Install module and its prerequisites. This feature is not yet well tested.

5 Customization

While Sepia can be customized in both the Perl and Emacs Lisp, most of the user-accessible configuration is in the latter.

5.1 Emacs Customization

Since Sepia tries where possible to reuse existing Emacs functionality, its behavior should already be covered by existing customizations. The two variables most likely to need customization are sepia-program-name and sepia-perl5lib. General Sepia mode configuration can be done with sepia-mode-hook, while REPL-specific configuration can be done with sepia-repl-mode-hook.

If non-nil, sepia-complete-symbol will complete simple method calls of the form $x-> or Module->. Since the former requires evaluation of $x, this can be disabled. Default: t.
If non-nil, attempt to generate a declaration list for sepia-eval-defun. This is necessary when evaluating some code, such as that calling functions without parentheses, because the presence of declarations affects the parsing of barewords. Default: t.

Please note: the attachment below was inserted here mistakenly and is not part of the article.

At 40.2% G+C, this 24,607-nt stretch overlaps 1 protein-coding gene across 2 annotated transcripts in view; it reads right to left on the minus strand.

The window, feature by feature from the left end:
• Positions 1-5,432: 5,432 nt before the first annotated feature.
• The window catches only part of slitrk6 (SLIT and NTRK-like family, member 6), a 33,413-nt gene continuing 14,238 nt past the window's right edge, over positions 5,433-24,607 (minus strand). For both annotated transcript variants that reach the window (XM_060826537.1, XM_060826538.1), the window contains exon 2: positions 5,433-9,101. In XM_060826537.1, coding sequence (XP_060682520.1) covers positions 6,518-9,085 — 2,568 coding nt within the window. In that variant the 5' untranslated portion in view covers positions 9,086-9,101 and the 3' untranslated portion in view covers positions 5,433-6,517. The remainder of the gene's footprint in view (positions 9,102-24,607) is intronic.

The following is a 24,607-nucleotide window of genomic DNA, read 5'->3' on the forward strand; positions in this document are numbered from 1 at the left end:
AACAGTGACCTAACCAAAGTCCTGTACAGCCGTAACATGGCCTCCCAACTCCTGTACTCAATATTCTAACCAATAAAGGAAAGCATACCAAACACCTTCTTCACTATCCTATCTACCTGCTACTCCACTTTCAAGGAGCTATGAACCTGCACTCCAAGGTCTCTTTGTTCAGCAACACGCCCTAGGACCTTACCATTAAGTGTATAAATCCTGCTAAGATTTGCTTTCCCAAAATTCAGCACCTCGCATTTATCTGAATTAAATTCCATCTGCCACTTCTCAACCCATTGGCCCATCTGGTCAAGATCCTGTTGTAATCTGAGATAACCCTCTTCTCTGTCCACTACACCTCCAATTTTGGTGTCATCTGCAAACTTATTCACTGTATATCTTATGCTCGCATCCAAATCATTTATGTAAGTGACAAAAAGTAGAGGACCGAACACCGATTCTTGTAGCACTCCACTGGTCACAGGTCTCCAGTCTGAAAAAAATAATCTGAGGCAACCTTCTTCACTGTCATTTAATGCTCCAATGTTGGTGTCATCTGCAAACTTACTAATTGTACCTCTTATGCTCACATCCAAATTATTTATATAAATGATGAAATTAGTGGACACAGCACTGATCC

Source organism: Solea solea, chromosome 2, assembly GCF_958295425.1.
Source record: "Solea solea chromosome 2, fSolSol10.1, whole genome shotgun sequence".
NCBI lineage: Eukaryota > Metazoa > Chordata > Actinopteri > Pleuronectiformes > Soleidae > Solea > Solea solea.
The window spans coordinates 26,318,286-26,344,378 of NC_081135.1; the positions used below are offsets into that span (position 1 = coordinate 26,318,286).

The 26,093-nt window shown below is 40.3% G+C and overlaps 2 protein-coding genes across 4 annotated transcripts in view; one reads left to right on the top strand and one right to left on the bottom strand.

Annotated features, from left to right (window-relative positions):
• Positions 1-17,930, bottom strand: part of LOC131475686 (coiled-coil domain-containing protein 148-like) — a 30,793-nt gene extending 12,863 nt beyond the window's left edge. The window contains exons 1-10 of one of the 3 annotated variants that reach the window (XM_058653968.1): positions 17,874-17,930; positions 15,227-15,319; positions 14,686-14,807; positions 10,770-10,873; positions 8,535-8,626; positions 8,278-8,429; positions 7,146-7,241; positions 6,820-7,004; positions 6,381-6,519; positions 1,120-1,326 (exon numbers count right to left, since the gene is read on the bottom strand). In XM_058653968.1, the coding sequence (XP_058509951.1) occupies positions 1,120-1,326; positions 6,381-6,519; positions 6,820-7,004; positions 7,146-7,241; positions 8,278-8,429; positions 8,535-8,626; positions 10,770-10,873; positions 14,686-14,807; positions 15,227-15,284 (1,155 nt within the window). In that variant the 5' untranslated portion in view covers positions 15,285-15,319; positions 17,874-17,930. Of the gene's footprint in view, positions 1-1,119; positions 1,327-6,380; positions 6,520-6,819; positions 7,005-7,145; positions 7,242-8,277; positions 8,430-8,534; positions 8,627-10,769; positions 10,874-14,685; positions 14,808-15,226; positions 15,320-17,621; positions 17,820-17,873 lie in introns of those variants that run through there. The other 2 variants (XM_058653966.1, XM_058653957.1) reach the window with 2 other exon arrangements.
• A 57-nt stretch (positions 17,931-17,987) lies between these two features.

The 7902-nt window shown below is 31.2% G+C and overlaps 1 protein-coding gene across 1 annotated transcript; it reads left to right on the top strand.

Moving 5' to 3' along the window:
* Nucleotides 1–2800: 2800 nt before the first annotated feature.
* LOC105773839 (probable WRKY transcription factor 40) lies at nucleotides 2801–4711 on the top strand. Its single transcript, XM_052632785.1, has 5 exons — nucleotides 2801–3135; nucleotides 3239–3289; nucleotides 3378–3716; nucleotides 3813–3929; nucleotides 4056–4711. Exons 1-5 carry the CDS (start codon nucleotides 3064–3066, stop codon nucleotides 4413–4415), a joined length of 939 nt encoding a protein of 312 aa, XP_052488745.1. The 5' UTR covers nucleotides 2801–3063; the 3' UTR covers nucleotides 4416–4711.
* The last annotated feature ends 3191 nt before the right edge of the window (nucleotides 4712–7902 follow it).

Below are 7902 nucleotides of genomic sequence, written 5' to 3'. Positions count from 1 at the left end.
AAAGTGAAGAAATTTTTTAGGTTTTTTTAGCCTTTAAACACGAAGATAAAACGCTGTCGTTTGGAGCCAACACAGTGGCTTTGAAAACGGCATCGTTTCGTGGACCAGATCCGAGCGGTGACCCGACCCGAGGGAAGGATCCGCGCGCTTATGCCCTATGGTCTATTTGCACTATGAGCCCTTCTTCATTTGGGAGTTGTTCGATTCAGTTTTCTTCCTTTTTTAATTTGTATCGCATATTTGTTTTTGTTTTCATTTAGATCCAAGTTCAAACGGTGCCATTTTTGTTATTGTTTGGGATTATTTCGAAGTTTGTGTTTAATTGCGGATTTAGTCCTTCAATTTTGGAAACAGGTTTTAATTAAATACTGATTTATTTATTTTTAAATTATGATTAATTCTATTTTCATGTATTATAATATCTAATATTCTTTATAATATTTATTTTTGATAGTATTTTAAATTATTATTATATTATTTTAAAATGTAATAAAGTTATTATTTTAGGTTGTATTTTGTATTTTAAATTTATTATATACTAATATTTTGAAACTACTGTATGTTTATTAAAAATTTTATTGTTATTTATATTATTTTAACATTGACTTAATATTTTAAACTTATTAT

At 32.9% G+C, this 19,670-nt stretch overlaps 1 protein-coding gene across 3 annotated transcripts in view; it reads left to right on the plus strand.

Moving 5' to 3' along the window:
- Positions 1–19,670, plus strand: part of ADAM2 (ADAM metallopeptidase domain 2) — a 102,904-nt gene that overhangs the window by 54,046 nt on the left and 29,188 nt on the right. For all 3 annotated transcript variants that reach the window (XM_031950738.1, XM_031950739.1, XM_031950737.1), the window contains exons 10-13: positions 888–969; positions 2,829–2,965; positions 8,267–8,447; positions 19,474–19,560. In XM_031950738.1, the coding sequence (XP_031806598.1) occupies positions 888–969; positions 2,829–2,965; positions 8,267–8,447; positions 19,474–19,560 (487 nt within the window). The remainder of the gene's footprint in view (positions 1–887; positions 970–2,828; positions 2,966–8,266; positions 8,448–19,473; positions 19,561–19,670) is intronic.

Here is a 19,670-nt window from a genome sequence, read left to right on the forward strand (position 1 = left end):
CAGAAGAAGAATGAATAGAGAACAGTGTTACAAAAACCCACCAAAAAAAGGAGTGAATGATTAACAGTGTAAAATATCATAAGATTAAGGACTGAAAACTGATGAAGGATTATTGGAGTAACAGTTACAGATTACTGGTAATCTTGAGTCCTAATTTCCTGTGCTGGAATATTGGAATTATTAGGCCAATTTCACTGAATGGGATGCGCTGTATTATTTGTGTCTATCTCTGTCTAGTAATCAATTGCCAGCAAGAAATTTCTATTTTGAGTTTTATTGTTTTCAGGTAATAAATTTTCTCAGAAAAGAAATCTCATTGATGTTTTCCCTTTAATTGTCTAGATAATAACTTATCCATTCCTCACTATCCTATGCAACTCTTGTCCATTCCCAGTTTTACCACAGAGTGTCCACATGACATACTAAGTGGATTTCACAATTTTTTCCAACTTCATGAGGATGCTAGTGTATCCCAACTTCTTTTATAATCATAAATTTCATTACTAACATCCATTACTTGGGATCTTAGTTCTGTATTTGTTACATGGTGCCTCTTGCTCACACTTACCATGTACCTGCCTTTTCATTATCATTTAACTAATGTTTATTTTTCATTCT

If non-nil, sepia-indent-or-complete will, if reindentation does not change the current line, expand an abbreviation before point rather than performing completion. Only if no abbreviation is found will it perform completion. Default: t.
The function to view a tree of installed modules. Default: w3m-find-file if Emacs-w3m is installed, or browse-url-of-buffer otherwise.
The function called to view installed modules' documentation. Default: w3m-perldoc if Emacs-w3m is installed, or cperl-perldoc otherwise.
A list of directories to include in PERL5LIB when starting interactive Perl. Default: nil.
The prefix to use for for functions in sepia-keymap. Default: <M-.>.
The Perl program name for interactive Perl. Default: “perl”.
If non-nil, various Sepia functions will generate completion candidates from interactive Perl when called interactively. This may be slow or undesirable in some situations. Default: t.
The function called to view the current buffer's documentation. Default: sepia-w3m-view-pod if Emacs-w3m is available, or sepia-perldoc-buffer otherwise.

5.2 Perl Customization

When Sepia starts up, it evaluates the Perl script in ~/.sepiarc.

The following variables in the Sepia package control various aspects of interactive evaluation.

The package in which user input is evaluated, determined automatically when code is evaluated from a buffer. Default: main.
The function called to format interactive output, normally set with the printer shortcut.